Young’s push to make prototyping the norm will not be easy. It will add costs up front, when money is scarcest and support is weakest. And it may run up against a belief that certain programs must be pushed at great speeds to fill capability gaps—exactly the reasons behind the Alabama lawmakers’ interest in moving forward quickly with JAGM. “John Young recognizes that there is a major cultural bias against competition that is ingrained in the [Department of Defense], and he’s trying to change that culture,” Coyle remarks.
Defense spending will likely plummet during the next few years, Gansler says, so acquisition reform will become more important than ever. Instilling a competitive environment should be given high-level support even if the result is that some initiatives have to go back to the drawing board. The Pentagon, he says, “can’t afford not to.”
Attracting the Next Generation
The Pentagon’s John Young believes that competitive prototyping will not only yield better weapons systems but will also help alleviate a problem facing both the military and the defense and aerospace industry: a paucity of young scientists and engineers. According to a study by Aerospace Corporation, the number of master’s degrees in science and engineering awarded to U.S. residents has been falling by an average of 5 percent a year since 1995. Young’s memo on prototyping states that more competition during the early research stage could entice “young scientists and engineers to apply their technical talents to the needs of our nation’s warfighters” and could “inspire the imagination and creativity of a new generation of young students.”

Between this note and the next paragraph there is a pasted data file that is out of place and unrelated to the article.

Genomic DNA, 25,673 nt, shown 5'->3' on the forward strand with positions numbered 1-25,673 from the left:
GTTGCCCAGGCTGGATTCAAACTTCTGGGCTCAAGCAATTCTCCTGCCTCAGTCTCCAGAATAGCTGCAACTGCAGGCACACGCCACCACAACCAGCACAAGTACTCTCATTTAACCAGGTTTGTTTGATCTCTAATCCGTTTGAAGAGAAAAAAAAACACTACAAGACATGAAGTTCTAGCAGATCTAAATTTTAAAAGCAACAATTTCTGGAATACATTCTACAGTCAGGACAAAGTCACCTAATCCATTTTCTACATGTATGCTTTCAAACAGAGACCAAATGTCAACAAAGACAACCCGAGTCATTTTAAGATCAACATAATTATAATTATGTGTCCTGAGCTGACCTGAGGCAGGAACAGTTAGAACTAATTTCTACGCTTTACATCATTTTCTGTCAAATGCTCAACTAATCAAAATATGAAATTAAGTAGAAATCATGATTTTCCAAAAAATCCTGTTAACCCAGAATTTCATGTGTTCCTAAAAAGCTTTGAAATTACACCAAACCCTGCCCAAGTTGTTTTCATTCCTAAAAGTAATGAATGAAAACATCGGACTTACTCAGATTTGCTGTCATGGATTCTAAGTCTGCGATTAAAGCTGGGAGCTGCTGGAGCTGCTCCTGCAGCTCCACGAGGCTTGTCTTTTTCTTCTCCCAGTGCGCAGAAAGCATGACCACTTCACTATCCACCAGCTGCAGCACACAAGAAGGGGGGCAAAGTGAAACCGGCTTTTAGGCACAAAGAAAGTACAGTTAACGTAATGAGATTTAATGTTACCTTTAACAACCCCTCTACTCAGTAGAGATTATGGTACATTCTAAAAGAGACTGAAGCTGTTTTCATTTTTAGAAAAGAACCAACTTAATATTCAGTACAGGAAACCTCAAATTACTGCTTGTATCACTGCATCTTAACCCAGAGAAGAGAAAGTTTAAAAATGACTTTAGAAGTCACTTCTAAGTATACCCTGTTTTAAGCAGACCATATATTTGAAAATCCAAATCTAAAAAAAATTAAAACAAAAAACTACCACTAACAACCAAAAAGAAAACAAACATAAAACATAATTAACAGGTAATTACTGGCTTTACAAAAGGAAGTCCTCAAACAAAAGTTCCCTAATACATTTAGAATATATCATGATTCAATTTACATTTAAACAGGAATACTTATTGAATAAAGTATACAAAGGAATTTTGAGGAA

This article was originally published with the title Proactive Prototypes.